Grey was a man of the time.  He had  Protestant sympathies. He was father to three of the potential claimants to the throne and husband of the fourth.  He was a man worth cultivating. Perhaps for this reason he was appointed to the privy council in 1549 after the fall of the duke of Somerset. He certainly started to extend his collection of lands at this time, he rounded up some of the property of the duke of Somerset when he was convicted of treason, and added to his offices. In 1551 he became a warden of the marches but didn’t really seem to know what to do.  It was something of a relief to all concerned, apart possibly from the Scots, when he handed in his notice. Even if he was fairly nondescript as a politician or a military commander his role as head of the family of female Tudors made him important in the Tudor political world so it is fairly unsurprising that Dudley made him duke of Suffolk following the death of his father-in-law and two young  half-brothers-in-law. There was also a handy little grant of £2000 a year.


Suffolk, as I shall now call him in line with his title, must have felt as though everything was falling into place when Northumberland persuaded Edward, who was seriously ill by the beginning of 1553, that it would be a good idea if his own son were to marry Lady Jane Grey and that she should be nominated heir to the throne given her protestant credentials. There was the small matter of persuading Jane that it was a good idea but it was effectively a done deal with the marriage being celebrated in May 1553 along with the nuptials of Jane’s younger sister Lady Katherine Grey to William Herbert, heir of the earl of Pembroke on the same day.  At the same time as the Grey girls acquired husbands the duke of Northumberland’s daughter, also called Katherine and not yet twelve years old, married Henry Hastings, son of  the earl of Hastings – another man with Plantagenet blood threading through his veins. Northumberland was binding his party together through promises of power and through the traditional medium of marriage.  Edward VI died on 6 July 1553.
 On the 9th July 1553 Suffolk together with the privy council declared Jane queen.  A few days later Suffolk declared Mary queen outside the Tower before tearing down the canopy of state from over his daughter’s head.  He then left her to face the music.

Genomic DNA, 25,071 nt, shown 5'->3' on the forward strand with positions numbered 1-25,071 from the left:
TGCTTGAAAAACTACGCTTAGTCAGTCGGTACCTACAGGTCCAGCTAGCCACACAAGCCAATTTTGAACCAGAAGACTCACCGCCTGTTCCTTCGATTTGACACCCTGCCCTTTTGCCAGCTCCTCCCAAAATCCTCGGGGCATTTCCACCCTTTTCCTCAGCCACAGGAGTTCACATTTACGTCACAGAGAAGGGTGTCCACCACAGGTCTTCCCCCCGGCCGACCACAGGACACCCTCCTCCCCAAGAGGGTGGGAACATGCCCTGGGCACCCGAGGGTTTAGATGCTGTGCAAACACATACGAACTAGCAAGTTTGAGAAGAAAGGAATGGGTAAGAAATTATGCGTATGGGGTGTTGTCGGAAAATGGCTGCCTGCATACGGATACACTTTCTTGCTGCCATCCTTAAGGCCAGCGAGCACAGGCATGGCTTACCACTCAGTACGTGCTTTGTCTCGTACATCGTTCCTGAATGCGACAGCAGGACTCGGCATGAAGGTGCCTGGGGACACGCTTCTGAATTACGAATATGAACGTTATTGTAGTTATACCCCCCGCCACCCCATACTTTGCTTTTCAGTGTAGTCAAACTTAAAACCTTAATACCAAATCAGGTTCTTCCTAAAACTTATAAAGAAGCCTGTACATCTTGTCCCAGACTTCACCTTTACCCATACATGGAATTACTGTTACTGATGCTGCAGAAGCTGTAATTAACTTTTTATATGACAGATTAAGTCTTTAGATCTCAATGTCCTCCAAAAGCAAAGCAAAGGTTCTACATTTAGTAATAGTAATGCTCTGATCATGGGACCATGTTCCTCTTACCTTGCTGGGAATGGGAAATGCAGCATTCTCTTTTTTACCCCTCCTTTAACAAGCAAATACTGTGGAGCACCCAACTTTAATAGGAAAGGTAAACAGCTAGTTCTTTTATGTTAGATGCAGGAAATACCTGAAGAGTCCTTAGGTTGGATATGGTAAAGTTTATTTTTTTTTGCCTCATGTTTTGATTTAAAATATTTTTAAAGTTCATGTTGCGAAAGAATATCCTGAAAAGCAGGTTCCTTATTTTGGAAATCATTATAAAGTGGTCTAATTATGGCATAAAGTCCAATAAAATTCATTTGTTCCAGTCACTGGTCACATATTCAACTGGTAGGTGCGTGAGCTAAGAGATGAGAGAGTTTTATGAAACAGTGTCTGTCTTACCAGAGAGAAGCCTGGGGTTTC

Somehow or the other Suffolk managed to avoid being  incarcerated in the Tower and having the key  to his cell thrown into the Thames. He was imprisoned, along with Frances, on the 27th  May 1553. After a few days he was released without charge, unlike seventeen year old Jane. She was a hostage and Mary’s pro-catholic council, featuring amongst its number men who’d made her queen, were looking for an excuse to end her life. Under those circumstances you’d have thought that Suffolk would manage to keep his head down and his nose clean.
Of course, he didn’t. Whilst Frances and their two  younger daughters returned to court where they were welcomed by Queen Mary, Suffolk having paid a fine made disgruntled noises about the prospect of a return to Catholicism.  It was for this reason that he became involved with Sir Thomas Wyatt who wished to prevent Queen Mary from marrying Philip of Spain.  Suffolk thought that as a leading gentleman of the Midlands that he could raise support for a rebellion.  He also thought that the Earl of Hastings would support him. Hastings was very busy at that particular time back tracking as fast as he could. Unfortunately  Suffolk was just about as good a rebel as he was a politician and had failed to spot that the band of nobles who’d sealed their deal with the marriages of their children were now backtracking rather rapidly – poor Katherine Grey was virtually kick rout of the Pembroke house despite the young couple having taken rather a shine to one another. The plot was betrayed by Edward Courtenay, earl of Devonshire, who also happened to have quite a lot of Plantagenet blood and who Wyatt thought would make a better royal spouse.
It wasn’t long before the Privy Council asked Suffolk to pop around for a cosy little chat.  Had he heard anything about a rebellion?  Would he take command of men in order to put the insurgents down? Suffolk panicked and scarpered home to Bradgate where the locals showed a determined line in being loyal to the Crown.  Leicester and Coventry turned him away.
Suffolk realising the game was up thought that it would be sensible to leave rather rapidly…he wasn’t terribly good at being a fugitive either. He decided that he would flee to Denmark but wasn’t quite sure about the direction he needed to take. Unsurprisingly he was softly captured and returned to the Tower where he was executed on 23rd February 1554. His actions were the excuse that Mary’s government needed to execute his daughter. Grey, attainted of treason,  went to his death grieving for his daughter who was executed along with her husband on the 12th.